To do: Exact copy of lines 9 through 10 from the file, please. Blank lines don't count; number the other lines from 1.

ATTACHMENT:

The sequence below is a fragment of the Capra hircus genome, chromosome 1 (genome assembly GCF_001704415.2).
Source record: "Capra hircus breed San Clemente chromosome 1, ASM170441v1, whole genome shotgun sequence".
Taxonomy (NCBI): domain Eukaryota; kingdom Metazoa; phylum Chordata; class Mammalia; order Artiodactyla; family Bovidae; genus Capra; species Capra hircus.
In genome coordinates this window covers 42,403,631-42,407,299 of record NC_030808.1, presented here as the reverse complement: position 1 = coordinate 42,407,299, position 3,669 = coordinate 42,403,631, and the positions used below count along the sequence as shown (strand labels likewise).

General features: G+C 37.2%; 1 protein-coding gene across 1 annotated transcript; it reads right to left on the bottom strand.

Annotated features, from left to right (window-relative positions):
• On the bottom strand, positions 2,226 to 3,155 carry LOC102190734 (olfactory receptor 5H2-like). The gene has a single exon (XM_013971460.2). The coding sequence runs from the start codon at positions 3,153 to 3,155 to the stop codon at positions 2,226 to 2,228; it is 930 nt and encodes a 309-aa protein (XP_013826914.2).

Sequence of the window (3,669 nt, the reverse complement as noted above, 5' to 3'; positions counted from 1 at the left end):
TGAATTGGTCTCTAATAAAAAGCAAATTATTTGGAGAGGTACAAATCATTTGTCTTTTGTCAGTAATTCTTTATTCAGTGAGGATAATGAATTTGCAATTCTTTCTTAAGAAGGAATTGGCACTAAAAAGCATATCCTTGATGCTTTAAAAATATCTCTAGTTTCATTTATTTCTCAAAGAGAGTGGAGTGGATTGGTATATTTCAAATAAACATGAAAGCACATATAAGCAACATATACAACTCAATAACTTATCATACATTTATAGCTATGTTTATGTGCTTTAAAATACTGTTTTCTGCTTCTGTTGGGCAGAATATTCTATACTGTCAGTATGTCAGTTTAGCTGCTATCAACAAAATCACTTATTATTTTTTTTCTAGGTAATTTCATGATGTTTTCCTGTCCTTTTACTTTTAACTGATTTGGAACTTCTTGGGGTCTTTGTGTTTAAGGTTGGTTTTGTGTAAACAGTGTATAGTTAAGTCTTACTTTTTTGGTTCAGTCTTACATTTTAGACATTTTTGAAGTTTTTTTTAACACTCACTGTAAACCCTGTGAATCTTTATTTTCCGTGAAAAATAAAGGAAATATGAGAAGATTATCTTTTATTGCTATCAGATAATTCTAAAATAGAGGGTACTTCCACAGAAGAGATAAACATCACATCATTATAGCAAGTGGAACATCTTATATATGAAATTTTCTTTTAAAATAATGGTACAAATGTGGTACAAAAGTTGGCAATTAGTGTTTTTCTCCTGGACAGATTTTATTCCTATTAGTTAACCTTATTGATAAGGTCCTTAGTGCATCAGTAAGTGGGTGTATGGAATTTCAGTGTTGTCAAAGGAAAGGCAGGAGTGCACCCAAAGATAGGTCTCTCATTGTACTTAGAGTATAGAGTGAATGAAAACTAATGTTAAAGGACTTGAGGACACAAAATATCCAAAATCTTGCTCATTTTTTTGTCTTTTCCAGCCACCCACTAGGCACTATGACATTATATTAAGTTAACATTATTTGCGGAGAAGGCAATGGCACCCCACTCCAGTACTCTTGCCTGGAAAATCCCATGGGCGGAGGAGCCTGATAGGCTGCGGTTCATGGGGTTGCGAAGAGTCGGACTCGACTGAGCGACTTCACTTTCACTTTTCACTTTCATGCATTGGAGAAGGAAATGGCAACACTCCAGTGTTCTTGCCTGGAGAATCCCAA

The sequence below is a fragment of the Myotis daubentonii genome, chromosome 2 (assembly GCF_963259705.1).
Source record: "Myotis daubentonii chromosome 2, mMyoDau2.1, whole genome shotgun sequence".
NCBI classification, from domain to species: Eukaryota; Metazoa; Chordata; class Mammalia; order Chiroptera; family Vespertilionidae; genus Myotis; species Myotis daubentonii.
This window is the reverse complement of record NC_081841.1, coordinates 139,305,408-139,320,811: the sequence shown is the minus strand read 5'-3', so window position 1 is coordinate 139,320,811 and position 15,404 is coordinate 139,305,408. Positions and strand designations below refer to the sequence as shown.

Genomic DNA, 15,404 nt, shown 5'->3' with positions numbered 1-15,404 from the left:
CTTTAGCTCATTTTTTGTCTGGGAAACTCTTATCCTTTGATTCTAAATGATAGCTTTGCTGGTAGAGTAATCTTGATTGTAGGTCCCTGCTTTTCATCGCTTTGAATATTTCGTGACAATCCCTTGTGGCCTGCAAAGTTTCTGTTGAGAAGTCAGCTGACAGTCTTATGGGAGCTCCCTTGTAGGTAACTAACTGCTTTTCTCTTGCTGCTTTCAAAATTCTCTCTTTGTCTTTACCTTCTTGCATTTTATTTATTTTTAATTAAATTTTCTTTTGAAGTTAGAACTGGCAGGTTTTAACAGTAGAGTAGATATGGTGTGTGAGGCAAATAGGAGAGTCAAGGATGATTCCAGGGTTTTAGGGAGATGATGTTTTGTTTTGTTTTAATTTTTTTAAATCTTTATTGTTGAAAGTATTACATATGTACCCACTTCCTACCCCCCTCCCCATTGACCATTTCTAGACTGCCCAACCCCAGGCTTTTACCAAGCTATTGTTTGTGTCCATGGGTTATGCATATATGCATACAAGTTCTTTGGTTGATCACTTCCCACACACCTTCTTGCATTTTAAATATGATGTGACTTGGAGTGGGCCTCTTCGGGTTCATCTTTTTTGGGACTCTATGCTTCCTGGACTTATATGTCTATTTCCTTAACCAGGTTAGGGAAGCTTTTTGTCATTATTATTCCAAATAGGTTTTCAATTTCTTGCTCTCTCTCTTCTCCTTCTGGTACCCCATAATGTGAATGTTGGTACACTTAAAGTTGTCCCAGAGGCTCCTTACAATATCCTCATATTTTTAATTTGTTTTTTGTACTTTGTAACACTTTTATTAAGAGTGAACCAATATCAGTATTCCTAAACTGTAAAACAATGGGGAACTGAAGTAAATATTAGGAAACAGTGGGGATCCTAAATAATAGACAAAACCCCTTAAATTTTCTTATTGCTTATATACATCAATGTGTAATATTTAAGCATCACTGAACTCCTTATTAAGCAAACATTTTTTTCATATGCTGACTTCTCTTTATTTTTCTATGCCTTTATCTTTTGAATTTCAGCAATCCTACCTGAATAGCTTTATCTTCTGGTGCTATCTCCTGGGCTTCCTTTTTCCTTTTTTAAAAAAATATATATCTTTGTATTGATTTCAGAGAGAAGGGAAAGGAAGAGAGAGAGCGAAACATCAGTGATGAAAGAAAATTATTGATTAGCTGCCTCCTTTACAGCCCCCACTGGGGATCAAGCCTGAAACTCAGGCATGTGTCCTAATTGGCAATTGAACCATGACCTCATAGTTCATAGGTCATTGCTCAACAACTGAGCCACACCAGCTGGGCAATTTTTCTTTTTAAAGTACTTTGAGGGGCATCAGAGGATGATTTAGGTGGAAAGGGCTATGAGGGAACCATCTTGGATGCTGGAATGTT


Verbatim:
TGAATTGGTCTCTAATAAAAAGCAAATTATTTGGAGAGGTACAAATCATTTGTCTTTTGTCAGTAATTCTTTATTCAGTGAGGATAATGAATTTGCAATTCTTTCTTAAGAAGGAATTGGCACTAAAAAGCATATCCTTGATGCTTTAAAAATATCTCTAGTTTCATTTATTTCTCAAAGAGAGTGGAGTGGATTGGTATATTTCAAATAAACATGAAAGCACATATAAGCAACATATACAACTCAATAACTTATCATACATTTATAGCTATGTTTATGTGCTTTAAAATACTGTTTTCTGCTTCTGTTGGGCAGAATATTCTATACTGTCAGTATGTCAGTTTAGCTGCTATCAACAAAATCACTTATTATTTTTTTTCTAGGTAATTTCATGATGTTTTCCTGTCCTTTTACTTTTAACTGATTTGGAACTTCTTGGGGTCTTTGTGTTTAAGGTTGGTTTTGTGTAAACAGTGTATAGTTAAGTCTTACTTTTTTGGTTCAGTCTTACATTTTAGACATTTTTGAAGTTTTTTTTAACACTCACTGTAAACCCTGTGAATCTTTATTTTCCGTGAAAAATAAAGGAAATATGAGAAGATTATCTTTTATTGCTATCAGATAATTCTAAAATAGAGGGTACTTCCACAGAAGAGATAAACATCACATCATTATAGCAAGTGGAACATCTTATATATGAAATTTTCTTTTAAAATAATGGTACAAATGTGGTACAAAAGTTGGCAATTAGTGTTTTTCTCCTGGACAGATTTTATTCCTATTAGTTAACCTTATTGATAAGGTCCTTAGTGCATCAGTAAGTGGGTGTATGGAATTTCAGTGTTGTCAAAGGAAAGGCAGGAGTGCACCCAAAGATAGGTCTCTCATTGTACTTAGAGTATAGAGTGAATGAAAACTAATGTTAAAGGACTTGAGGACACAAAATATCCAAAATCTTGCTCATTTTTTTGTCTTTTCCAGCCACCCACTAGGCACTATGACATTATATTAAGTTAACATTATTTGCGGAGAAGGCAATGGCACCCCACTCCAGTACTCTTGCCTGGAAAATCCCATGGGCGGAGGAGCCTGATAGGCTGCGGTTCATGGGGTTGCGAAGAGTCGGACTCGACTGAGCGACTTCACTTTCACTTTTCACTTTCATGCATTGGAGAAGGAAATGGCAACACTCCAGTGTTCTTGCCTGGAGAATCCCAA

The sequence below is a fragment of the Myotis daubentonii genome, chromosome 2 (assembly GCF_963259705.1).